Washington: Among the saddest images from BP Plc`s three-month-long oil gusher in the Gulf of Mexico were those of oil-slicked birds struggling to survive. US officials said preliminary information showed the disaster may have killed up to 6,104 birds and 609 turtles.
But on the positive side, the figures showed that more than 14,000 turtle hatchlings emerged from nests that were relocated to beaches away from the oil spill.
The report was issued Wednesday by the unified command that oversaw efforts to stop the oil flowing from the Deepwater Horizon well in the US Gulf of Mexico. The well gushed from April to July, washing oil into fragile wetlands during prime pelican nesting season, devastating the shrimp harvest and delivering economic ruin along four Gulf coast states.
In July, the well was provisionally capped. It was finally sealed with cement in September.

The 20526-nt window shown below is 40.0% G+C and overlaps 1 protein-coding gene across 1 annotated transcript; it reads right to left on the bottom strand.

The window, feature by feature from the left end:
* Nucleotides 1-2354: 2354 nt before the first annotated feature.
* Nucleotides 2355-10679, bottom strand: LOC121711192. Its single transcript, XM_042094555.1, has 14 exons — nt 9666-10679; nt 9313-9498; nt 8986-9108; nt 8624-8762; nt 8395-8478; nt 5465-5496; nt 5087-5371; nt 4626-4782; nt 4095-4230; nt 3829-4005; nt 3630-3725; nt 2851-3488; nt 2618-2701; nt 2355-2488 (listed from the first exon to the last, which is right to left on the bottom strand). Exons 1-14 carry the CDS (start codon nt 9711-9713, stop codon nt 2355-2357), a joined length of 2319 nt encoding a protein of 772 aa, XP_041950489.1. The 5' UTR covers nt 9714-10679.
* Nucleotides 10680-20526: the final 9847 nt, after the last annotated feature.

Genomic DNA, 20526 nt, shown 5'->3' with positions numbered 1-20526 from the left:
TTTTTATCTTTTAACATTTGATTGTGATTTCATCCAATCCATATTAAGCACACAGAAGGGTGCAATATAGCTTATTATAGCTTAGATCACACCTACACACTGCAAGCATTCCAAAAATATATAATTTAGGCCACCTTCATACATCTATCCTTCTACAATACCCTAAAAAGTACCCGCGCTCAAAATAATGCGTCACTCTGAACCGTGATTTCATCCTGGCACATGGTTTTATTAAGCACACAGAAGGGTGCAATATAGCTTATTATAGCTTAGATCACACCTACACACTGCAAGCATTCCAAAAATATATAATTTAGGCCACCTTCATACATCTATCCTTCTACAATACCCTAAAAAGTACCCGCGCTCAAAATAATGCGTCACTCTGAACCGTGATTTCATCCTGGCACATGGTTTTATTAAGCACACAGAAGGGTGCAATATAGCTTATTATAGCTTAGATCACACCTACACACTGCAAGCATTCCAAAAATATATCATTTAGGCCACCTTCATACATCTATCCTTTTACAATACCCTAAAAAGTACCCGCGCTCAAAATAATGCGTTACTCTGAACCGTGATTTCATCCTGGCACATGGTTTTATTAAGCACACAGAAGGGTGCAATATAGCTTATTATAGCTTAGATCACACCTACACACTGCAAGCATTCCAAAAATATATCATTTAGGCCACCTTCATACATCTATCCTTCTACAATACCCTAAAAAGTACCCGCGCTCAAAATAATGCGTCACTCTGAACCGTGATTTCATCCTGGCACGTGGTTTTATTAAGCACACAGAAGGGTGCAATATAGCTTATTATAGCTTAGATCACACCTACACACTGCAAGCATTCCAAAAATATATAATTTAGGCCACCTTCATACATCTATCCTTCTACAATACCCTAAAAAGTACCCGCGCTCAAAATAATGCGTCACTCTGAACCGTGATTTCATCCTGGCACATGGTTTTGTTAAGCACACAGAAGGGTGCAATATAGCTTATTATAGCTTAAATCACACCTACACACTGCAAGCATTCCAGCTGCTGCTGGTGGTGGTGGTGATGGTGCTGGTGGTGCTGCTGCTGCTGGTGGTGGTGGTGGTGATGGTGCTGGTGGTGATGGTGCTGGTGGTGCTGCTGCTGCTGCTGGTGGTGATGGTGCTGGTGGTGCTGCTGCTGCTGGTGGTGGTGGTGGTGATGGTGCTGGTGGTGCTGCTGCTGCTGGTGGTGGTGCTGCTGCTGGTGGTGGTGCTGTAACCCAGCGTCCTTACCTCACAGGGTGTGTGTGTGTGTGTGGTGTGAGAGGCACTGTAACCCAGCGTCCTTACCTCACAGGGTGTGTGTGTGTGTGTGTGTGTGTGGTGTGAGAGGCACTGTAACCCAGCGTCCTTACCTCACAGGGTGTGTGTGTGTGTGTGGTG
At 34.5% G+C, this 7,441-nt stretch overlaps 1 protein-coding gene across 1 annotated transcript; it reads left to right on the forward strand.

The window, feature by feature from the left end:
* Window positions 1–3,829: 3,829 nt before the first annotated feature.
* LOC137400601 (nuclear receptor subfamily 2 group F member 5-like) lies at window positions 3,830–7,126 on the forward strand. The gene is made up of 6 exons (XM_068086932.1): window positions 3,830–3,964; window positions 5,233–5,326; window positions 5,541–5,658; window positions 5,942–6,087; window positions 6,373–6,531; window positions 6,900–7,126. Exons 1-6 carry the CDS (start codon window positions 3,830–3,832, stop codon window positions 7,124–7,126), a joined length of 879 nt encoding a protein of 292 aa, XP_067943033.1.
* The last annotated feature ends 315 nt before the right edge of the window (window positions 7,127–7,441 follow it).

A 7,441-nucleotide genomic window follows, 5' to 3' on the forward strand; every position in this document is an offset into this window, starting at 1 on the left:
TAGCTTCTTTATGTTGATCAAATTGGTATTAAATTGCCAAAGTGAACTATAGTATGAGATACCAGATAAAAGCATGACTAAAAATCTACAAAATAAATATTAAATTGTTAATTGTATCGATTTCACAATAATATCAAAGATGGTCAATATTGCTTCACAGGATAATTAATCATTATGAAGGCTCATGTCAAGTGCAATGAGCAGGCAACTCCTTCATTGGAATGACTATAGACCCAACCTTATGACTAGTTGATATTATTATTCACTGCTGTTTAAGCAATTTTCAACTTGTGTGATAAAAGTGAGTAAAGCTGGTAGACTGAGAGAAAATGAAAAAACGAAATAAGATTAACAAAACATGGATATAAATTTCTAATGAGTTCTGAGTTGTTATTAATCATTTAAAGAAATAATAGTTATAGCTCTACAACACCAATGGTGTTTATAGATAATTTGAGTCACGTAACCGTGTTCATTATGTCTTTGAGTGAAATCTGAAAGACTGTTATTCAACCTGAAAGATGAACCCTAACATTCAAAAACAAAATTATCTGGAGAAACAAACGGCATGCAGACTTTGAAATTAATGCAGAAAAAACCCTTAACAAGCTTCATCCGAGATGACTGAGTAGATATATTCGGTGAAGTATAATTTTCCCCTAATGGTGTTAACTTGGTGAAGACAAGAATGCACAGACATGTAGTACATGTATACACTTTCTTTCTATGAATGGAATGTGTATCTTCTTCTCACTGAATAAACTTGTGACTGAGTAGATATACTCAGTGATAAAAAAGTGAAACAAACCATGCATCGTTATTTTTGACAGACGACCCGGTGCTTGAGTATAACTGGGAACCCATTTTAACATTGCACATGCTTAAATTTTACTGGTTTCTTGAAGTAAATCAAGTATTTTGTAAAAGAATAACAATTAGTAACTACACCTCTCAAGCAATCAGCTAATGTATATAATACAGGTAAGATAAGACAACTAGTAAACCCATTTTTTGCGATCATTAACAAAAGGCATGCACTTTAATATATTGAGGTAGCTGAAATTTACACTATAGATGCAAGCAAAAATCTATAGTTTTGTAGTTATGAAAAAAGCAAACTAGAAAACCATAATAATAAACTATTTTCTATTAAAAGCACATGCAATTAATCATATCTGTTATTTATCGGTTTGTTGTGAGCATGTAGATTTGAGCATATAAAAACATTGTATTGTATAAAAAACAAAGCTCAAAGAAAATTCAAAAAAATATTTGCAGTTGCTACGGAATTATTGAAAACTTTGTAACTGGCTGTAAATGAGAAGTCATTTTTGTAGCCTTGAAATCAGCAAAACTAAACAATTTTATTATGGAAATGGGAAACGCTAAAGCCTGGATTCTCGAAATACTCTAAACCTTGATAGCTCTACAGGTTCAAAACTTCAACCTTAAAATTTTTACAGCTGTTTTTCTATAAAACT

The report was based on input from wildlife collection centres, government departments and other sources, but officials warned that the figures reflected "only the initial, field-level, evaluation".
More investigation was needed and not all of the injured and dead wildlife were "necessarily" caused by the BP spill, officials said.
Birds were the hardest hit by the spill. The dead bodies collected far outnumbered the number of live rescues, which were put at 2,079. After being cleaned up and rehabilitated, 1,246 birds have been released to date.
Turtles appeared to have a better chance of survival. Rescue workers collected 535 turtles compared to the 609 found dead. In addition, workers transported 278 nests to pristine beaches, from which 14,676 hatchlings have emerged.
Nine mammals, including dolphins, were rescued alive, while 100 were found dead.